links for 2008-11-03

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  1. Thanks for the Esquire link–it sums up my feelings very well and with eloquence.

  2. Regarding your answer “because it’s likely to arrive far more quickly”, is that really true? In this case, the science of caching form data in a way that’s recoverable during some future session is nearly as difficult as solving the persistence problem in general. A modicum of structure would be required and, as you know, the majority of form-based HTML pages lack structure.

    With such a lack of structure to these pages, the only approach might be something like a plug-in that’s the equivalent of an autosave (like what Gmail does), but instead, to the local hard drive where it can be retrieved. But I suspect that even that is almost as complicated as the persistence problem.

    For example, go to any page with a form on it (even the one to fill out a comment on your blog), fill some of the form out, and then hit File Save and save the file to your local hard drive. Now, open that file with file open and you’ll notice that whatever you filled into the form is no longer there.

    State in combination with lack of structure (even though the form seems structured) is most definitely an issue. The more I think it through, the more I realize how it’s really a thorny problem.

    Thread-per-tab browsers (like Chrome) might be a part of the answer in that each tab could run in its own shell and those shells in turn could be capable of running some code against the currently loaded page in a way that doesn’t interfere with the HTTP server’s understanding of the page’s state. I’m thinking “screen scraping” tech that independently (of the web server) creates its own last known state for every tab.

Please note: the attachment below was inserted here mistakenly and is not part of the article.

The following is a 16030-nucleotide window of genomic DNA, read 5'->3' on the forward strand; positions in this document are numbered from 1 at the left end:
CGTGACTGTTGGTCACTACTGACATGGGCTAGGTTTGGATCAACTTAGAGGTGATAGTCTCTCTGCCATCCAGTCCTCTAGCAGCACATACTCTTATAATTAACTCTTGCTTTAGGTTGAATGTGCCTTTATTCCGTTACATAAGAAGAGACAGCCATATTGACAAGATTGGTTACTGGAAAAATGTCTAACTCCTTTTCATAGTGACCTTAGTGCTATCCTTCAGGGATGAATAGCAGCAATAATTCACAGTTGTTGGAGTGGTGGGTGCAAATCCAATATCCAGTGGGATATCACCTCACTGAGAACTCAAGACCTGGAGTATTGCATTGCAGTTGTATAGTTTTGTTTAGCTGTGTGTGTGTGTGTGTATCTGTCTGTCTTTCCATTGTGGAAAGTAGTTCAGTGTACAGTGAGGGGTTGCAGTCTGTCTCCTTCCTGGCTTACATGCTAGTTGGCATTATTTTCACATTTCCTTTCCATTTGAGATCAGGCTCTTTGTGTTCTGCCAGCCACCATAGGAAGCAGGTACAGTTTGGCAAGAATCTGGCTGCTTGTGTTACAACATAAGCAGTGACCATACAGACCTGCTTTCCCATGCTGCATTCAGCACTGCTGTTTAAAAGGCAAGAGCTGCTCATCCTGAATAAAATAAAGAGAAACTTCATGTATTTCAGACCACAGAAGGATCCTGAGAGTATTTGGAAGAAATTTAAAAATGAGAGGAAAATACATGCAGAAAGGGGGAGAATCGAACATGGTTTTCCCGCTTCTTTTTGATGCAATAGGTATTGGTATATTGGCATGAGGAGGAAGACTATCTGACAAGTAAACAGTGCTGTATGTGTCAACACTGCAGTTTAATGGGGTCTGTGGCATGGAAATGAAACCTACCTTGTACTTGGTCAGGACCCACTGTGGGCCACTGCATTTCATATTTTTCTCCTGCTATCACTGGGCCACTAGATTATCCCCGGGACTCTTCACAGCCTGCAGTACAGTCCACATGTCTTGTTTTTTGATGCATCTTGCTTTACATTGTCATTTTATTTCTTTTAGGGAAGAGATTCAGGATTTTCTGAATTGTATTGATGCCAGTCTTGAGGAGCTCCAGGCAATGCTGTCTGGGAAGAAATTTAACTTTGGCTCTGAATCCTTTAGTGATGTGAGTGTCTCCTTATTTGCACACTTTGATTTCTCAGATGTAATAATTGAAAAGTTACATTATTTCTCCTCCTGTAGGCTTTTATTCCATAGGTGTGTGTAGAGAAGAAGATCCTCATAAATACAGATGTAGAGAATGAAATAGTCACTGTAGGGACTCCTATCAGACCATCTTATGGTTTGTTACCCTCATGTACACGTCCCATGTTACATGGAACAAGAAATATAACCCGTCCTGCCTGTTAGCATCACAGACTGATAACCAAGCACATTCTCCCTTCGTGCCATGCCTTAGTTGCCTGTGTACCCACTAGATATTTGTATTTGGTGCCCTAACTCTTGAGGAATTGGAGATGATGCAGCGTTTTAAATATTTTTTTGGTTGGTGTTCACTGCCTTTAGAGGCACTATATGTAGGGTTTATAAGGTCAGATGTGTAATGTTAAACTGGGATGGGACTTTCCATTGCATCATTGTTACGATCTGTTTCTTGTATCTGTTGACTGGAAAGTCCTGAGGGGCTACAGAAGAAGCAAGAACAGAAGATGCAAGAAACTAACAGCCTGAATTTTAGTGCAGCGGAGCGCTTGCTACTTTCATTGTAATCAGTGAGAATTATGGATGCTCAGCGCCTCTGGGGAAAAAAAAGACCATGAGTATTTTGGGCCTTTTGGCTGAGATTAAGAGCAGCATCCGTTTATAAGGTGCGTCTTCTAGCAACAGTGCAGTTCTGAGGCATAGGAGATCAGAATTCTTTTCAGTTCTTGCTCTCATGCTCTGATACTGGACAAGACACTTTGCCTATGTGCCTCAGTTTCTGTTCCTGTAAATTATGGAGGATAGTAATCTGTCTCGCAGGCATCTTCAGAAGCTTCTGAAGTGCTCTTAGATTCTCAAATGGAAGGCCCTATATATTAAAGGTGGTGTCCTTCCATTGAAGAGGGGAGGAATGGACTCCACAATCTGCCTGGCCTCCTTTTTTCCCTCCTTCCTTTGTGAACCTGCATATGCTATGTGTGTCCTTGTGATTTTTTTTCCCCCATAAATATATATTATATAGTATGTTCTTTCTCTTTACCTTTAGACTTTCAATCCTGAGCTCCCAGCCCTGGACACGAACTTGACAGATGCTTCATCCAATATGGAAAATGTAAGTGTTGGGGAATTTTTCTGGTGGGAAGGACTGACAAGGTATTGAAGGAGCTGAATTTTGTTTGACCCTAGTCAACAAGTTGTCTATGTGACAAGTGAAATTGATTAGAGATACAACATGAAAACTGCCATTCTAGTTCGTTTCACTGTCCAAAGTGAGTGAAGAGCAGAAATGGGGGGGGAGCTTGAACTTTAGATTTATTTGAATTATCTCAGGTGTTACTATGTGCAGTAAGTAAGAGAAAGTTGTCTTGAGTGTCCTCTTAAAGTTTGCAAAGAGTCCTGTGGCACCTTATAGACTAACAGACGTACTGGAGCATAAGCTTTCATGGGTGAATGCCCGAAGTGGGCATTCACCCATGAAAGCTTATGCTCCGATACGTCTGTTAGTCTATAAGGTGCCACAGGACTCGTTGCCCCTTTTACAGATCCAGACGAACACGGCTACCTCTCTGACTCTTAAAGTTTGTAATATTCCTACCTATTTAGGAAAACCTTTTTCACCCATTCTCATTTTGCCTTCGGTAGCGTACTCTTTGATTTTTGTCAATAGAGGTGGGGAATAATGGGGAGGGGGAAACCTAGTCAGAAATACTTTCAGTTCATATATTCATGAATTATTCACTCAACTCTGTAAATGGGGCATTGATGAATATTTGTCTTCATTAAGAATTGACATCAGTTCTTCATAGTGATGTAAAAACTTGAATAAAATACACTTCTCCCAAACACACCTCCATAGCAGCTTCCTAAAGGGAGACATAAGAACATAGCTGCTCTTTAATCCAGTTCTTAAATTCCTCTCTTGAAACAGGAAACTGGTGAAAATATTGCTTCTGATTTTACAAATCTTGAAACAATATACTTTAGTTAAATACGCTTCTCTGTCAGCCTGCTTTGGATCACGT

One question if this were working…: would ordinary users expect the cached-page to be able inject the recovered information into the “real pages” when they’re available? You’re a power user. The idea that you might be able to pull the cached page back and copy & paste some information somewhere so it doesn’t get lost isn’t exactly a great user experience. Most people would get to that recovered page and ask “Now what?.” There would be an expectation that the recovered page could inject the data back into the real page (when it’s available), in which case, a significant amount of flexible structure and intelligence would have to be incorporated into the solution…. an architecture that’s remarkably close to being a persistence mechanism.

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